Open Society finds local allies

Group set to raise $20 million by 2008

April 03, 2006|By LYNN ANDERSON | LYNN ANDERSON,SUN REPORTER

Last May, when billionaire financier George Soros challenged Baltimore to raise $20 million to support programs to reduce drug addiction, bolster school reform, and decrease juvenile delinquency, he said he was confident that local "Robin Hoods" would pitch in.

Nearly a year later, officials at Soros' Open Society Institute-Baltimore say they are well on their way to meeting that challenge, thanks in part to large contributions from two local nonprofits that also focus on social issues, and that they expect to meet the fundraising goal two years before the 2010 deadline set by their founder and chief benefactor.

"Our work in Baltimore is not finished," said Diana Morris, executive director of OSI-Baltimore, who announced last week that her team had raised $5 million so far, including $2.5 million from the Harry and Jeanette Weinberg Foundation in Owings Mills, and $1 million from the Annie E. Casey Foundation, a national nonprofit based in the city. The Casey Foundation also agreed to continue funding worth $4 million for programs tied to local OSI efforts.

"We hope others will come to the table and work with us for the good of Baltimore," said Morris, whose focus during the past year has been to reposition the nonprofit, located at 201 N. Charles St., for its next phase.

The office opened in 1998 with the goal of understanding and solving urban ills that trouble many older, industrial cities. Soros gave roughly $50 million in startup funding but made it clear that the office would eventually have to find other revenue sources. He surprised many when he announced last year that he would continue to fund OSI-Baltimore as long as local residents would also offer up some funding.

Many in the city saw his financial offer as testimony to the success of the office, which has worked, largely behind the scenes, to nearly triple state funding for drug addiction treatment in the city, and leverage more than $20.3 million in public and private funds to help ex-prisoners, among other initiatives.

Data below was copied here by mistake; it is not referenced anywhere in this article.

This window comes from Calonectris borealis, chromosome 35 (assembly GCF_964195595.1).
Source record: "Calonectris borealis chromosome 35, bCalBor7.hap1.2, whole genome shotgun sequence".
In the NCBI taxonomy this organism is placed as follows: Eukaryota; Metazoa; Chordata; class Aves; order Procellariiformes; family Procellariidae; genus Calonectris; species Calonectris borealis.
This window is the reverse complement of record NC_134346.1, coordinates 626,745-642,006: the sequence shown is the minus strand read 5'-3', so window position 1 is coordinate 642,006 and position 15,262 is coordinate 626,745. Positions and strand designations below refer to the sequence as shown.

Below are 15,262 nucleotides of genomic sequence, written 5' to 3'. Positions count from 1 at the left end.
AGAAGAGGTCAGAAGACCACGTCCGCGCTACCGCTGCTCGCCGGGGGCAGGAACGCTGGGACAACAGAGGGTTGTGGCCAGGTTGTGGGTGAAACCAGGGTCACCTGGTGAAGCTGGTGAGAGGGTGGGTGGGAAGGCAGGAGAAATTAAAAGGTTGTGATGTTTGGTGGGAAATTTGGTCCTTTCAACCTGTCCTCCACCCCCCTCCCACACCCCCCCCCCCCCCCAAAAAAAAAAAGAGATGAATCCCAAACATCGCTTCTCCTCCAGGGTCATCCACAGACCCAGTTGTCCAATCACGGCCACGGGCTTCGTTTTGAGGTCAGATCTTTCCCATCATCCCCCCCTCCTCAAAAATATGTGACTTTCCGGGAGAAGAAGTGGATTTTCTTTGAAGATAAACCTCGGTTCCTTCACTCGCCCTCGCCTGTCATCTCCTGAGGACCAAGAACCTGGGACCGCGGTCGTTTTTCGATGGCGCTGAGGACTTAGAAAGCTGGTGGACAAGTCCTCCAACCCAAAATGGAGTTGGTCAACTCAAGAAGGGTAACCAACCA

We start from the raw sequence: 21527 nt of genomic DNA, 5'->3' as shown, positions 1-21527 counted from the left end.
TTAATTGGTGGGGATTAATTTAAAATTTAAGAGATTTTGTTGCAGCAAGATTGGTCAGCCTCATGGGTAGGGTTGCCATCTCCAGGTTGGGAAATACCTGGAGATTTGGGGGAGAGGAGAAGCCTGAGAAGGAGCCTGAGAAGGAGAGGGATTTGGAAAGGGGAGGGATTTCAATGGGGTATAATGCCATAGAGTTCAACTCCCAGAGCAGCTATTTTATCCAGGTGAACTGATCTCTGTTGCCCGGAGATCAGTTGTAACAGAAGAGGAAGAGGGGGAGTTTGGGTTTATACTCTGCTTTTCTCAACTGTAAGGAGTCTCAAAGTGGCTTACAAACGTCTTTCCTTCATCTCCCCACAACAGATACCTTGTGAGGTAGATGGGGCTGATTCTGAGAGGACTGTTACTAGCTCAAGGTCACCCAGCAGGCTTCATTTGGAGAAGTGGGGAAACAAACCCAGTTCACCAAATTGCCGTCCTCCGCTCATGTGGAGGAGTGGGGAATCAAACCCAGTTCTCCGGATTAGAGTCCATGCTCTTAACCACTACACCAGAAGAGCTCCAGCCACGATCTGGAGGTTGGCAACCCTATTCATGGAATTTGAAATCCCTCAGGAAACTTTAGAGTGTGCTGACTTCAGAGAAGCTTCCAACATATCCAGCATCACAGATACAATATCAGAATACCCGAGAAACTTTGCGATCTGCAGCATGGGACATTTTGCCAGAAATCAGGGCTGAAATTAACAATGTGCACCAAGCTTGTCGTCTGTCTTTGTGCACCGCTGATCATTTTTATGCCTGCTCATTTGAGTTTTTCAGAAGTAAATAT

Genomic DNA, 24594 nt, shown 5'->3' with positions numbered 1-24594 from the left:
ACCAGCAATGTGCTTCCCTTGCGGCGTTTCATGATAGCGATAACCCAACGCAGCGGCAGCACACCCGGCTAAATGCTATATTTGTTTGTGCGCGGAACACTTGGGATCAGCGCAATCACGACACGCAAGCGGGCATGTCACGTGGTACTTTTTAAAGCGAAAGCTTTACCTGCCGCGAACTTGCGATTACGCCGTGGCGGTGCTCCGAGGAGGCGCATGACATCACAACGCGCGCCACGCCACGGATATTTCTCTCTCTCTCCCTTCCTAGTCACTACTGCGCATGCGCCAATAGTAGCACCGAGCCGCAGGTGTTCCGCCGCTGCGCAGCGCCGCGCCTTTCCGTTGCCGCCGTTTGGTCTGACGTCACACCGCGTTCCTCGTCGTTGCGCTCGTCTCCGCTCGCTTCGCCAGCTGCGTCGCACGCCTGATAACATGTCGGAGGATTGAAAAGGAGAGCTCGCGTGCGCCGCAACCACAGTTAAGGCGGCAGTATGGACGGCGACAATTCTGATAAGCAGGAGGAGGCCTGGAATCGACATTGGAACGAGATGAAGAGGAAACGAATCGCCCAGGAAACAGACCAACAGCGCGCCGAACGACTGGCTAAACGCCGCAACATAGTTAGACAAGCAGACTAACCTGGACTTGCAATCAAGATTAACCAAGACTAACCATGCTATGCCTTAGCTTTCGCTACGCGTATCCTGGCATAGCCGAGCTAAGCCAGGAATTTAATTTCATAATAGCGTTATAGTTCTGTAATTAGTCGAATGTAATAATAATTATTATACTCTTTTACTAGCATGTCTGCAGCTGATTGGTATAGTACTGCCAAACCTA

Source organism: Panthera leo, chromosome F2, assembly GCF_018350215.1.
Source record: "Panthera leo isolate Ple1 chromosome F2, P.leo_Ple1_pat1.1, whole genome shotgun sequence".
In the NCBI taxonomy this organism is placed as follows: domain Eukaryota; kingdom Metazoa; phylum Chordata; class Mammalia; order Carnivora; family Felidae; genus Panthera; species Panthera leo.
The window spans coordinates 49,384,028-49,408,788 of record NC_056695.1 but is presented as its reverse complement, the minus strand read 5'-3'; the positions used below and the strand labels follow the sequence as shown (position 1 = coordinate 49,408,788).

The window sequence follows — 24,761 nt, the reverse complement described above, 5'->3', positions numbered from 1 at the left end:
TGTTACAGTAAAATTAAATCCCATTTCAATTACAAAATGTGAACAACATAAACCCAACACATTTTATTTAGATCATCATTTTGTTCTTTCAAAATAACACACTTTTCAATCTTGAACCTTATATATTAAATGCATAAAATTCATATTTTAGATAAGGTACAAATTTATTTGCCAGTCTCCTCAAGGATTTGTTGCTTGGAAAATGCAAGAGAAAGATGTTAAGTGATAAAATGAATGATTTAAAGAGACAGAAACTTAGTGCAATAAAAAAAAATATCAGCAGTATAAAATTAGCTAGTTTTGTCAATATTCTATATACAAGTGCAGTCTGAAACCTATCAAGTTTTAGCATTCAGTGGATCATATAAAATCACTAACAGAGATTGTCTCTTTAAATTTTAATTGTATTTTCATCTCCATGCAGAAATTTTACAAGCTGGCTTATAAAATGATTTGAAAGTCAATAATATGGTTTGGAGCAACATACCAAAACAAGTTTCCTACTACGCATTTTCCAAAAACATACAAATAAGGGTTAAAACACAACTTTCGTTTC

Today, Morris said, OSI-Baltimore is poised to focus exclusively on four key areas: drug addiction, school reform, juvenile delinquency and support for ex-prisoners. The nonprofit has recently added three new leadership positions to its 11-member board of directors and has also hired professionals with expertise in fundraising and public relations.

Morris said she expects the office to remain open for at least the next five years, probably longer, as long as funding continues. OSI-Baltimore's annual budget is about $6 million, she said. The $10 million from Soros and $20 million from local individuals or organizations will cover roughly the next five years of operations.

OSI board members said they are excited to be moving forward with new initiatives.

"There is a rejuvenated confidence in the city and downtown and its neighborhoods, and it is a very exciting time to be working in the city," said Marilynn K. Duker, the recently elected chairwoman of the OSI-Baltimore board of directors. Duker also serves as president at The Shelter Group, a Baltimore-based real estate development and property management company specializing in multifamily and senior living rental communities.

"To have this opportunity to continue our work is just thrilling," Duker said.

Duker and OSI-Baltimore Vice Chairman Joseph T. Jones Jr. said they are also excited about a national conference on drug addiction and treatment that the organization will partially sponsor in June. The event will also spotlight some of the innovative programs that are at work in the city to help addicts.

Jones is an ex-convict and former drug addict who started the local nonprofit Center for Fathers and Families and Workforce Development in an attempt to help people like himself get on with their lives. He said he is proud of the strides Baltimore has made in the drug treatment field and said he still remembers standing in lines with other addicts in the 1980s in hopes of winning a slot at a treatment center.

"We are light-years away from where we were," said Jones, who was recently elected a vice chairman of the OSI board, along with U.S. District Judge Andre M. Davis.

Jones added that there is still much to be done, work that he and his fellow board members are eager to take on.

"We're very motivated," he said. "Collectively, we have the will and the motivation to make it happen."

lynn.anderson@baltsun.com

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